For getting a toehold as a serious left-winger in state Labor parliamentary politics, George’s move to Wollongong in 1956 put him in the right place at the right time. In 1968 Howard Fowles, the longstanding Labor MLA for Kembla, who had started his own political career as a member of that political curiosity, the Protestant Labor Party, retired from the seat. George had entrenched himself for a number of years, in the time-honoured ALP way, as Fowles’s major party activist in the electorate, and George won preselection in a hotly contested ballot.

In the last four years of his life, George wrote his autobiography, George Petersen Remembers, a very long book, which is of enormous and intrinsic value to anyone with a serious interest in most aspects of labour movement politics. The length and detail may possibly overwhelm some people in this more instant age. Among the discussion of an enormous range of political and historical questions, is a very detailed account of George’s own political activity over the whole period he was in the state parliament. A significant part of the book is necessarily taken up with the detail of ALP preselection ballots, ALP leadership ballots and other aspects of the electoral process. Anyone with an interest in running for public office through the ALP, motivated either simply by career considerations, or by the complex mixture of ambition and desire to serve the interests of the working class, which motivates a significant minority, would do well to soak up the following paragraph and more, out of George’s useful book (page 217):

As I had found out in three previous pre-selection ballot campaigns, it was very time-consuming sitting in people’s kitchens and answering their queries. In assessing my progress in obtaining support I applied the three basic rules of ALP pre-selection ballots. First, the only possible voters for you are those people who give a definite “yes” answer to the direct question whether they will vote for you. Second, treat all statements which do not give a direct “yes” answer as “no” votes. Third, discount the number of “yes” responses by 10 per cent. I also learned that most ALP members welcomed my radicalism, and that included a substantial number of the people who were going to vote against me. They all appreciated two things. First, they liked the fact that I turned up to most of their branch meetings and gave a report which never exceeded 10 minutes. Second, word had got around that I always answered the telephone myself both in my office and my home. Very seldom was I asked any questions about my stand on controversial issues. The popularity of the Wran government had rubbed off on me. It was very tempting to identify myself completely with him and to not present my own point of view. I tried to resist that temptation. I hope I succeeded without being sectarian.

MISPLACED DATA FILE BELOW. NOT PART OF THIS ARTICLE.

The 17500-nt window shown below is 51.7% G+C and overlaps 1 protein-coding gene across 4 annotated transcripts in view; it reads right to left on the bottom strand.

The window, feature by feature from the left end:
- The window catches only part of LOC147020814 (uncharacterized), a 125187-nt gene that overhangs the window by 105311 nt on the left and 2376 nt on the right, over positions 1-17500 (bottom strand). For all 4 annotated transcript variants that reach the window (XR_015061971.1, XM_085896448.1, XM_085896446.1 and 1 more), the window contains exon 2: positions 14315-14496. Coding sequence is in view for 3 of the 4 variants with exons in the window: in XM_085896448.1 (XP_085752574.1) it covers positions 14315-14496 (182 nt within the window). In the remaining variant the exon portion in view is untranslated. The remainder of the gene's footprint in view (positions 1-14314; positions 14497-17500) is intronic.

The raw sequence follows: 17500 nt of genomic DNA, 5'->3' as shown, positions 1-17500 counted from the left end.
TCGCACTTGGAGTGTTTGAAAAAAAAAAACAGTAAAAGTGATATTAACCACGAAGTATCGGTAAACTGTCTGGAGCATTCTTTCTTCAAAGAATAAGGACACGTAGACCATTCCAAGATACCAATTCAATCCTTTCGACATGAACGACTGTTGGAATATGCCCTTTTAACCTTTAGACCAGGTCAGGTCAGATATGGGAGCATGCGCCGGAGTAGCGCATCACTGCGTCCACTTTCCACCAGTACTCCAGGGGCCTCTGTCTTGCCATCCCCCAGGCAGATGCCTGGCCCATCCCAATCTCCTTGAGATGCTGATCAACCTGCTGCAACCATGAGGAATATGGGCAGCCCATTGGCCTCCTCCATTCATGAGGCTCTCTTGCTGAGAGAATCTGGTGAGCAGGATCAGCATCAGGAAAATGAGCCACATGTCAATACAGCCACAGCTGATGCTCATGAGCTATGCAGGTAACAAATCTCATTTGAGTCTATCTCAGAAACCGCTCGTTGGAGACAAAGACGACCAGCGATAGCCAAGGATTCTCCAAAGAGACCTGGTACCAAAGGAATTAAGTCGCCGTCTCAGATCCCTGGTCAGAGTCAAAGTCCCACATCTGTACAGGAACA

George’s book also describes the enormous number of bread-and-butter issues that he took up on behalf of constituents or other people, many of which he successfully resolved on their behalf, and this aspect underlines the importance of apparently “mundane” local issues to ordinary people. George Petersen was an extremely conscientious local Labor politician in this regard, which was repaid by the great respect and support he built up amongst his constituents.